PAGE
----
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Arts Council initiative promises to create 100 jobs

Pictured is Carál Ní Chuilín minister for culture arts and leisure, Roisin McDonough, chief executive of the Arts Council, and Sean Pagel from Production Services Ireland

THE Arts Council has said it will create 100 job over the next three years in a new creative employment programme.

It said the apprenticeship and internship scheme would provide fairer access routes into the creative industries.

The NI Creative Employment Programme will offer financial incentives for businesses to appoint and train up talented young people, currently out of education or employment.

The programme will work with local employers to provide on the job training and formal qualifications, in areas like technical theatre, music business, cultural heritage, community arts and live events.

Wage incentives of up to £5,000 will be available for businesses to recruit apprentices aged from 16 to 24 for a minimum of two years, while up to £1,500 will be paid to businesses to help support interns aged 18 to 24) for at least six months.

Arts minister Carál Ní Chuilín said: “I very much welcome this new programme. Financial incentives will be made available to local employers to help them create new apprenticeship and paid internship job opportunities for young unemployed people aged 16-24. This is an excellent way to support young unemployed people, giving them real skills they can use in the arts economy and helping tackle poverty and social exclusion, a key priority of mine.

“The programme, which will deliver around £300,000 of support to local employers who take part, will in turn leverage additional investment in wages and be a welcome boost to the local arts community and young people who are in need of work-based training and experience.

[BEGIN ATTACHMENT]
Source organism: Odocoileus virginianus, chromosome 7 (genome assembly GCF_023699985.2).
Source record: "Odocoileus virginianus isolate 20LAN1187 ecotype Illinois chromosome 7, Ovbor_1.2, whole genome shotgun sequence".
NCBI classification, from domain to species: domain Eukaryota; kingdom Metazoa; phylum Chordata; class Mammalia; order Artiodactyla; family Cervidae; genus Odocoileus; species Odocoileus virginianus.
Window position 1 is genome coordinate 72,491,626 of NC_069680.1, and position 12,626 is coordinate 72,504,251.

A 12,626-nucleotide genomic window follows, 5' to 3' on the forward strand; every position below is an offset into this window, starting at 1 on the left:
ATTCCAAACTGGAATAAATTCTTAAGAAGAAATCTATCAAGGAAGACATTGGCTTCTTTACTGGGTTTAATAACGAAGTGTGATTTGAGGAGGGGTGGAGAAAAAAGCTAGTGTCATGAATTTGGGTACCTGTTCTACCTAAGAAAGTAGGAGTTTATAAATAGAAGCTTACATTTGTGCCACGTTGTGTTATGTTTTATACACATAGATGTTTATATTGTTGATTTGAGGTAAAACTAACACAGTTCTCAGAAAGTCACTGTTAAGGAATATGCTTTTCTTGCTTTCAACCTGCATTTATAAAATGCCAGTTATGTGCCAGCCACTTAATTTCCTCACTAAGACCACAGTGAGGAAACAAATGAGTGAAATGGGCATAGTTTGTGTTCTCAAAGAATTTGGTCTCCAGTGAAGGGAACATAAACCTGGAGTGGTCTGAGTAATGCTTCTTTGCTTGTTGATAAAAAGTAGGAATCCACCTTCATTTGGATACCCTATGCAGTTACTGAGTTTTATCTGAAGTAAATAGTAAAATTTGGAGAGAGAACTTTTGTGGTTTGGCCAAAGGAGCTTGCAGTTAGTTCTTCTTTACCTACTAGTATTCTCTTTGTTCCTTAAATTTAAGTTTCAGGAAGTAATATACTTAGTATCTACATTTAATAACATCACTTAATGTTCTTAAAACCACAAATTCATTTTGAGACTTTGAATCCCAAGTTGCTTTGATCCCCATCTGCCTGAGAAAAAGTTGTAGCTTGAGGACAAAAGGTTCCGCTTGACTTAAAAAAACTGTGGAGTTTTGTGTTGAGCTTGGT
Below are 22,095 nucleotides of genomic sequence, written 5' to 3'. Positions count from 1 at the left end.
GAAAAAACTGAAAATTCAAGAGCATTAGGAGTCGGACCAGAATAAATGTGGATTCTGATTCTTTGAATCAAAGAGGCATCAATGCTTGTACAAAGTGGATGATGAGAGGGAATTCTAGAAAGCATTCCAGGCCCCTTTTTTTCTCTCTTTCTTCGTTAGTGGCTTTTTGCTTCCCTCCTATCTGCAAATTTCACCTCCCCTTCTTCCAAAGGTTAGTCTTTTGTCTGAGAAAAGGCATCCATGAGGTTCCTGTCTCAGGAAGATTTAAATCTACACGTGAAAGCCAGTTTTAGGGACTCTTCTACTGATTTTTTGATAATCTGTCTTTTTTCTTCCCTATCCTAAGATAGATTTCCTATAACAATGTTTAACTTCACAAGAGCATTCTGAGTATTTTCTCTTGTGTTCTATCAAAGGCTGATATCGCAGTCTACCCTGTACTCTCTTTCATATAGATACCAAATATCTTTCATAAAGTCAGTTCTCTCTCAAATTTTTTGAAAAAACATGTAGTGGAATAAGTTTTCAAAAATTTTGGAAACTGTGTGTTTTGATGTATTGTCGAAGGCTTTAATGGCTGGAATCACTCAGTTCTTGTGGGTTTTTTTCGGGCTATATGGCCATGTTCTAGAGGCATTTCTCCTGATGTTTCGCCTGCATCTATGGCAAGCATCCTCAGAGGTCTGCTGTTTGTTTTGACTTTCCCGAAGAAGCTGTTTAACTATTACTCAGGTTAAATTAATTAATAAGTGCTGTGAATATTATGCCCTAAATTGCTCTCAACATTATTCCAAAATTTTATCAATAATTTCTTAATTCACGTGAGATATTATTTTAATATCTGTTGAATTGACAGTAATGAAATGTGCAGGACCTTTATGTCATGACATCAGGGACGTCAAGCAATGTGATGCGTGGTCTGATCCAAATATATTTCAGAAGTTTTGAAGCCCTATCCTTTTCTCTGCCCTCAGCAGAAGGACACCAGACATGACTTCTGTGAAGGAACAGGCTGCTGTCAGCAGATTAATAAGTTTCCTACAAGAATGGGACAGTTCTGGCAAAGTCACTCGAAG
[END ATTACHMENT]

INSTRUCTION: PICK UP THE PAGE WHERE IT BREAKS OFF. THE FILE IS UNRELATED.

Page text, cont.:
“I commend the Arts Council for bringing the programme forward and look forward to seeing the positive results as Creative & Cultural Skills deliver this tangible support for local young people.”

Arts Council chief executive Roisin McDonough said it was hoped the programme could help to alleviate youth unemployment.

"“We want to encourage our talented young people, particularly those living in our most disadvantaged communities, to see the arts as an attractive career option. The Creative Employment Programme was created to provide quality training and mentoring opportunities, to give fair access to careers in the creative and cultural industries, and help bolster the creative sector by harnessing the talent of the next generation," she said.

The NI Creative Employment Programme is part of the UK-wide ‘Building a Creative Nation' campaign. It calls all creative organisations to create jobs and promote responsible and sustainable recruitment practices.

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